5 writing tips for the “pantser” in you
If you eschew outlining in favor of writing by the seat of your pants, you may be a “pantser.” And this author has some tips to make this method even more effective.
by Shirley Holder Platt
Hello, my name is Shirley, and I’m a pantser.
Have you ever felt like you needed a group session because everyone you know is an outliner and you aren’t? If so, welcome to my world.
I’m a pantser, and proud of it. Some of us are just not cut out to be outliners. I know, I know: conventional wisdom will tell you this is wrong. But really, is it? One of the most highly recommended books for people learning to write is Stephen King’s On Writing. He’s a pantser! So, yes.
It’s okay. Give yourself a break, pat yourself on the back, take a deep breath. Stand up and proclaim to the world, “I’m a pantser and proud of it!” Being pansters doesn’t mean we have no idea what we’re doing.
Here are five tips to help the pantser in you create a fabulous story:
1. Understand story structure inside and out. Someone like Stephen King can skip outlining, because he’s studied what a good story is made of, and written so many novels, that it’s ingrained in him. He does it automatically. You too need to have the basics of story structure ingrained, so that when you sit down and your story flows, it takes a form your readers can follow and enjoy.
2. Know your characters and make them come alive. Readers want to relate to your characters. They want to feel their emotions, agonize over their quandaries, and feel the excitement they feel as they overcome the obstacles you put in their paths. Make your characters real by giving them a full range of flaws along with their loveable quirks. If you’ve given yourself time to get to know them, it’ll show. There are worksheets galore to help you flesh out your characters, or you can simply subject them to a make-believe interview. If you run low on ideas, this list of 638 personality traits might jar something loose. (Traits are categorized by positive, negative, and neutral for your convenience.)
3. Ask yourself, what if…? Something like: What if this wonderful, three-dimensional character I’ve created fell into a manhole and found herself in an underground steampunk world? That should get your juices flowing. Write about what comes to mind until you slow down. Then ask again: What if she met the man of her dreams in this world but had to get back to the surface because her best friend is in trouble and needs her? Keep asking “what if” until you’ve got a whole story.
4. Write now, edit later. You’ve admitted it. You’ve said it out loud. Now let go and follow your muse where it leads you. Don’t strive for perfection, just get the story out of your head and into the world. Follow your characters’ hearts. Describe their world. Give them obstacles and watch as they work themselves around, under, and over them. Discovering is one of the best things about being a pantser. You get to be the reader and the writer! Let the story take you with it. Doing this will keep it fresh and fun—something I find indispensable to my pantser mind.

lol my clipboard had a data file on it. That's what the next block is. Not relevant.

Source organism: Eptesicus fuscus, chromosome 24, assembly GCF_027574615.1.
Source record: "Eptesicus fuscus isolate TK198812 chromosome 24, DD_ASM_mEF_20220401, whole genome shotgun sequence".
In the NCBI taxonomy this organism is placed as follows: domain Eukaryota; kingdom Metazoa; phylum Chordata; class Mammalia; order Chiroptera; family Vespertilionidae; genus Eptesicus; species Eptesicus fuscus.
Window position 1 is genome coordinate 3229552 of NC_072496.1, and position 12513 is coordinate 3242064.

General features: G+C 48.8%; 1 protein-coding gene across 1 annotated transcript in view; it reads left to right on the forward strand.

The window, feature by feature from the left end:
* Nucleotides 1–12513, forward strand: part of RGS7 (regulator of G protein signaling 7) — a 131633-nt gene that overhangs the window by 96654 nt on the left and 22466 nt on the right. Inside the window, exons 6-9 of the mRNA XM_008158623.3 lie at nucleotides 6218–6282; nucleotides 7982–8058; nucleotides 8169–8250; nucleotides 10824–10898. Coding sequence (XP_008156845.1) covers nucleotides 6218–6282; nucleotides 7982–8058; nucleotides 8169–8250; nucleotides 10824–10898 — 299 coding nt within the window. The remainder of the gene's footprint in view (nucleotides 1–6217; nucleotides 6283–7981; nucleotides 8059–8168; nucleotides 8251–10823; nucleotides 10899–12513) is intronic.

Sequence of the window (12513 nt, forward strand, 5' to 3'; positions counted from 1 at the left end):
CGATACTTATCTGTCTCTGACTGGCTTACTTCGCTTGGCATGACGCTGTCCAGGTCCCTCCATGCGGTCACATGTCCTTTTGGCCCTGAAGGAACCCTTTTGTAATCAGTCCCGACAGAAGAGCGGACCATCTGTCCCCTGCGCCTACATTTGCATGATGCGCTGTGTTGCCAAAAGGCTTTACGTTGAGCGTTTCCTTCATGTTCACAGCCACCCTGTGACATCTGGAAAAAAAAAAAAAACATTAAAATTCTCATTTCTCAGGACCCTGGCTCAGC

5. Be prepared to self-edit and rewrite. Go into it with the knowledge that you will have to spend time at the end polishing your jewel. This may not be your favorite part, but never leave it out. You’ll have saved time at the beginning by plunging right into the grit of your story. But it’s like the old saying about paying now or paying later; pantsers pay later. And that’s okay. If you don’t expect your first draft to be a finished masterpiece, you won’t disappoint yourself. You understand story structure. Your characters are fully fleshed out. You’ve put them into amazing circumstances and they’ve come out just the way you hoped they would. Now it’s time to take a close look and fine tune your timing. Make sure the story fits into a proper structure. If you did your homework up front and studied story structure, you’ll find each story fitting in with less and less effort.
Now, repeat after me: “I’m a pantser and I’m proud of it!”
Shirley Holder Platt is the author of twelve romance, one chick lit, and one romantic mystery novel. She has one crime/comedy novel, Mama Needs New Shoes, that won the October 2018 Most Buzz Award. Several of her now-published novels appeared first on ChapterBuzz.
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